Oil flows toward the ocean from a ruptured pipeline near Refugio State Beach on May 20, 2015. (Photo: David McNew/Getty Images)
Oil spills often occur in remote places, like the Gulf of Mexico or Montana's badlands, which can keep them out of sight and out of mind for many people. But when an oil pipeline ruptured this week near Santa Barbara, California — spilling up to 105,000 gallons of crude in a county with more than 435,000 residents — lots of concerned citizens swept in to survey the damage.
The spill began sometime around 11 a.m. on May 19, when an underground oil pipe began spewing crude near Refugio State Beach. The line's owner, Plains All-American Pipeline, says up to 105,000 gallons may have escaped into and onto the surrounding ground. About 20 percent of that ended up in the ocean, forming two oil slicks that stretch across a combined 9 miles, according to the U.S. Coast Guard. Oil quickly coated seabirds, fish, crustaceans and other wildlife, in some cases fatally.
The cause of the spill is still under investigation, but for now the main focus is on cleanup. Volunteers have flocked to some oiled beaches, and some have even personally rescued pelicans. Local authorities are warning people to avoid the spill for health reasons — oil contains a cocktail of toxins, including known carcinogens like benzene — but some are still defiantly cleaning it up anyway.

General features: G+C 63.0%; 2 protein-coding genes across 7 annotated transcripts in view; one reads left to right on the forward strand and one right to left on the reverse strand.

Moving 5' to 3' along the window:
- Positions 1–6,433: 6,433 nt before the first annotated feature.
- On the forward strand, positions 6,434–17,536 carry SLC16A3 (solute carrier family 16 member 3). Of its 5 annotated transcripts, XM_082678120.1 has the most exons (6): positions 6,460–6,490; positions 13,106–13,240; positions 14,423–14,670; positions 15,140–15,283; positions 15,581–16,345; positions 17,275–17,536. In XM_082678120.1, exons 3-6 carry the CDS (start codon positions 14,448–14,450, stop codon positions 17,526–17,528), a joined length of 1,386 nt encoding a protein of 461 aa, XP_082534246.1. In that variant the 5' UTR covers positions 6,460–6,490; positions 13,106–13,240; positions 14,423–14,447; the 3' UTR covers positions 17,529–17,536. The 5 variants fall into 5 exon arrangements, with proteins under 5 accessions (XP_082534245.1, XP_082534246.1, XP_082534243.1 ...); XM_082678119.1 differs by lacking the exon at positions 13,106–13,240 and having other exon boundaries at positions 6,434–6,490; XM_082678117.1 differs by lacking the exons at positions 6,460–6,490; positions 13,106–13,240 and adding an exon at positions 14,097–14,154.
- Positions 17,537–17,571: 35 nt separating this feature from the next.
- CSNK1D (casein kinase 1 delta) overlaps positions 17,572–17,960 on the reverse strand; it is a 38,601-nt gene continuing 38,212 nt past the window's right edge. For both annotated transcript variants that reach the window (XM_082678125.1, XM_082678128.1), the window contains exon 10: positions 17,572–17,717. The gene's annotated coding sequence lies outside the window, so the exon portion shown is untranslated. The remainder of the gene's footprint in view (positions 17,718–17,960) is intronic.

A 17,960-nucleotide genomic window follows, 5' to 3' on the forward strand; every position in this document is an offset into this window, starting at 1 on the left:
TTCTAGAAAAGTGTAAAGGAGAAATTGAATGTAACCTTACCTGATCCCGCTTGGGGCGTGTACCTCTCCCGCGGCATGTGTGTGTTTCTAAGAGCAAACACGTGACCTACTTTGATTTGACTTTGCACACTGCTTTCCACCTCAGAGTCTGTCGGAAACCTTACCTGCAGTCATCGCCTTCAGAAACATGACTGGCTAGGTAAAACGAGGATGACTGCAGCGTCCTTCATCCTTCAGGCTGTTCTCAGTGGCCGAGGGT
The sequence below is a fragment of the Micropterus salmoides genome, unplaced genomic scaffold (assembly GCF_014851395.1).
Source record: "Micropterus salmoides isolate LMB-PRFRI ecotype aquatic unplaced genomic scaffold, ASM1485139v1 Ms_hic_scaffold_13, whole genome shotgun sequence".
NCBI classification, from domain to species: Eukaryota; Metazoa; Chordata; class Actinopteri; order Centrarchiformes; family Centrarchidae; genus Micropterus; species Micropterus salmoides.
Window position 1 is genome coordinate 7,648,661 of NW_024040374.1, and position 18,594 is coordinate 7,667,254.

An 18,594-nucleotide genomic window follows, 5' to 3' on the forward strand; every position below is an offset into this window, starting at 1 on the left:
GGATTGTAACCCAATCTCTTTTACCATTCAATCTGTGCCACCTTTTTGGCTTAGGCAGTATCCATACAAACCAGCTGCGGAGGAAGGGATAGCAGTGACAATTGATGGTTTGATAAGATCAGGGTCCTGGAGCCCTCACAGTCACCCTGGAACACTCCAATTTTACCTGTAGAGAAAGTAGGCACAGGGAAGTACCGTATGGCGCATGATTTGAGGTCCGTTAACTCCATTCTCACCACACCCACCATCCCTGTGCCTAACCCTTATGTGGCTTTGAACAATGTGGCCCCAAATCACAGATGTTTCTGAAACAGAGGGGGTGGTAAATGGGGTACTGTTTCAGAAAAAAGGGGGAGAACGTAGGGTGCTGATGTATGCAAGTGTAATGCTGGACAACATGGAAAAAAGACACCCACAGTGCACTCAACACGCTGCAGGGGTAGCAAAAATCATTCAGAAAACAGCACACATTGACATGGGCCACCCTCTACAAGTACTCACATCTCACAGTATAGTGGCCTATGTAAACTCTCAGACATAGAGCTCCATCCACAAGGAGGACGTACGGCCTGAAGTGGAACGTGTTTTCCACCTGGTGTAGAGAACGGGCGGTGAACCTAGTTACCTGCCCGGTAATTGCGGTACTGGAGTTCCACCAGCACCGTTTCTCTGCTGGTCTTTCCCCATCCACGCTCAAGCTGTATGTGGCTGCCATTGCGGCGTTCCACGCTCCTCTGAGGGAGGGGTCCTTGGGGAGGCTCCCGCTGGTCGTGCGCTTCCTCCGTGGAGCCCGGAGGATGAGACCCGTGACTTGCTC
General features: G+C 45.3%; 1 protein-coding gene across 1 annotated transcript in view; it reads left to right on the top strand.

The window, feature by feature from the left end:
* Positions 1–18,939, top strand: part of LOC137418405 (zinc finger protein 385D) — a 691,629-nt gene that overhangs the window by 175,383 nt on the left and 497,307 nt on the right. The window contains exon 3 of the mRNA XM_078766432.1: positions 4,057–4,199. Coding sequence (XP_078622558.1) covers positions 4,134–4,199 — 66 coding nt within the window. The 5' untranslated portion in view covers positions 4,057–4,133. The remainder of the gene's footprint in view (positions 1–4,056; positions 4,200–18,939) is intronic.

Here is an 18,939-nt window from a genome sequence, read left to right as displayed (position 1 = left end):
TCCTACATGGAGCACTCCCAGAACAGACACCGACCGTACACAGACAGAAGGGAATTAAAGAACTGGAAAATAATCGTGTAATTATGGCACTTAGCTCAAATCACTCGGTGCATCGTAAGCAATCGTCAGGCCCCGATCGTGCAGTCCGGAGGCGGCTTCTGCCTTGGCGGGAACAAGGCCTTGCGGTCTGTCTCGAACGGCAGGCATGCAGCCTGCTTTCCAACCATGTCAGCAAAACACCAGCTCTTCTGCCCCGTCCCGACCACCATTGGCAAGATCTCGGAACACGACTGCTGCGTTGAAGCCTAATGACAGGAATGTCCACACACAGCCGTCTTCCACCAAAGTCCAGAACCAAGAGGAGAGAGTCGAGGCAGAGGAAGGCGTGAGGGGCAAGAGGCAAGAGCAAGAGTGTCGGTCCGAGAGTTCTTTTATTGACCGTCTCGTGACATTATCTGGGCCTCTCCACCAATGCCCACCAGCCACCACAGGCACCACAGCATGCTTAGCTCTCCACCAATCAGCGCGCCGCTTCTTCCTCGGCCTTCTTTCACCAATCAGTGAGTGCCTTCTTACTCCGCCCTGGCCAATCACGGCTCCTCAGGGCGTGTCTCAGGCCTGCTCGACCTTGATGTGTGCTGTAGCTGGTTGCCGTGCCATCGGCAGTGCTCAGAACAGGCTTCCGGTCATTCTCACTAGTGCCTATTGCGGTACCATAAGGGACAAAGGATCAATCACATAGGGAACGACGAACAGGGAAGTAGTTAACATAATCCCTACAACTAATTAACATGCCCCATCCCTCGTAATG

Many people are also just trying to capture the mess on camera, which is no less important of a public service. Efforts to save oiled wildlife are noble, but photos and videos provide a permanent, relatable record of what happened — and an indelible reminder of the risks that always come with oil.
On top of its recent onshore oil booms, the U.S. is also looking to extract more offshore oil in coming decades, from the Gulf of Mexico and mid-Atlantic to even riskier places like the Arctic. And 2.6 million miles of pipelines already carry oil and other hazardous materials through the country, as do a growing number of trains. A spill like this could thus have hit almost anywhere, but its proximity to Santa Barbara gives it extra significance. The city also suffered a much larger spill in 1969, when 3 million gallons of oil seeped from an offshore platform, killing huge numbers of wildlife. That spill helped spark the modern environmental movement, largely due to iconic photos that gave the disaster a face.
So, in the spirit of Santa Barbara's unfortunately rich history of oil spills, here are some of the most evocative images taken (so far) of the area's latest crude awakening:
An oil-covered crab is stopped dead in its tracks after being caught in the 2015 Refugio oil spill. (Photo: David McNew/Getty Images)
An oiled lobster lies dead on the sand near Refugio State Beach. (Photo: David McNew/Getty Images)
Refugio buckets pic.twitter.com/tqFTi0YeWp— Beth Farnsworth Ward (@KEYTNC3Beth) May 20, 2015
Globs of oil shimmer eerily on rocks near Refugio State Beach on May 20, 2015. (Photo: David McNew/Getty Images)
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